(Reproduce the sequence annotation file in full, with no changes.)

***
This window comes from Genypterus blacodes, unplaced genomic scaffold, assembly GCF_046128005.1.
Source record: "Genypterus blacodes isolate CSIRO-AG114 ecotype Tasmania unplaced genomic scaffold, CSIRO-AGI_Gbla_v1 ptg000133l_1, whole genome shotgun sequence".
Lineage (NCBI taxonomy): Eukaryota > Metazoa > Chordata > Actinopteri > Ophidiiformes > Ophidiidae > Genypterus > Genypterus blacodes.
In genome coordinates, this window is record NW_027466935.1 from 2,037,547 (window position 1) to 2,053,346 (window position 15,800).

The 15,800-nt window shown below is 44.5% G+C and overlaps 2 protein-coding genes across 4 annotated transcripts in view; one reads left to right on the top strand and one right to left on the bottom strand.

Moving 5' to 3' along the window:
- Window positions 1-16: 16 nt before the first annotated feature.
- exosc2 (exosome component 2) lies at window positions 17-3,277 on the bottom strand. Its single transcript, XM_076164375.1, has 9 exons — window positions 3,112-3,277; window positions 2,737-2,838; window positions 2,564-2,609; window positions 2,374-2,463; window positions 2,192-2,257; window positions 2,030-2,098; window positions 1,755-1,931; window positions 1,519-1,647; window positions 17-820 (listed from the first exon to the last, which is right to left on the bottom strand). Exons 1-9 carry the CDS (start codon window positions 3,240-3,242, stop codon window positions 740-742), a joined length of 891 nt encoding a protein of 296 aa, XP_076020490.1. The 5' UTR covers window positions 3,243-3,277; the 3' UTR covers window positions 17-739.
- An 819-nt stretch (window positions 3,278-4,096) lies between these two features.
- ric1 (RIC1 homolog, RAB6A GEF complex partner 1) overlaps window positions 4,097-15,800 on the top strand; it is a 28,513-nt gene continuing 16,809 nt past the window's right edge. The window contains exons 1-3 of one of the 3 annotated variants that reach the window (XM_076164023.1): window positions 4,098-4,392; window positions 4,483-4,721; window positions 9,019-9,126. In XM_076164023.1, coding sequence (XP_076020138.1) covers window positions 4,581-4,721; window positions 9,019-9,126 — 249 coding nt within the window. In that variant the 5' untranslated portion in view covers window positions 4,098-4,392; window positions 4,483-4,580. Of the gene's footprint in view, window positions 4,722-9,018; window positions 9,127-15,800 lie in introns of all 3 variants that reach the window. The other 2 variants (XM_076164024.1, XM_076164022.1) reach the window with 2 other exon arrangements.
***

This window comes from Genypterus blacodes, unplaced genomic scaffold, assembly GCF_046128005.1.
Source record: "Genypterus blacodes isolate CSIRO-AG114 ecotype Tasmania unplaced genomic scaffold, CSIRO-AGI_Gbla_v1 ptg000133l_1, whole genome shotgun sequence".
Lineage (NCBI taxonomy): Eukaryota > Metazoa > Chordata > Actinopteri > Ophidiiformes > Ophidiidae > Genypterus > Genypterus blacodes.
In genome coordinates, this window is record NW_027466935.1 from 2,037,547 (window position 1) to 2,053,346 (window position 15,800).

The 15,800-nt window shown below is 44.5% G+C and overlaps 2 protein-coding genes across 4 annotated transcripts in view; one reads left to right on the top strand and one right to left on the bottom strand.

Moving 5' to 3' along the window:
- Window positions 1-16: 16 nt before the first annotated feature.
- exosc2 (exosome component 2) lies at window positions 17-3,277 on the bottom strand. Its single transcript, XM_076164375.1, has 9 exons — window positions 3,112-3,277; window positions 2,737-2,838; window positions 2,564-2,609; window positions 2,374-2,463; window positions 2,192-2,257; window positions 2,030-2,098; window positions 1,755-1,931; window positions 1,519-1,647; window positions 17-820 (listed from the first exon to the last, which is right to left on the bottom strand). Exons 1-9 carry the CDS (start codon window positions 3,240-3,242, stop codon window positions 740-742), a joined length of 891 nt encoding a protein of 296 aa, XP_076020490.1. The 5' UTR covers window positions 3,243-3,277; the 3' UTR covers window positions 17-739.
- An 819-nt stretch (window positions 3,278-4,096) lies between these two features.
- ric1 (RIC1 homolog, RAB6A GEF complex partner 1) overlaps window positions 4,097-15,800 on the top strand; it is a 28,513-nt gene continuing 16,809 nt past the window's right edge. The window contains exons 1-3 of one of the 3 annotated variants that reach the window (XM_076164023.1): window positions 4,098-4,392; window positions 4,483-4,721; window positions 9,019-9,126. In XM_076164023.1, coding sequence (XP_076020138.1) covers window positions 4,581-4,721; window positions 9,019-9,126 — 249 coding nt within the window. In that variant the 5' untranslated portion in view covers window positions 4,098-4,392; window positions 4,483-4,580. Of the gene's footprint in view, window positions 4,722-9,018; window positions 9,127-15,800 lie in introns of all 3 variants that reach the window. The other 2 variants (XM_076164024.1, XM_076164022.1) reach the window with 2 other exon arrangements.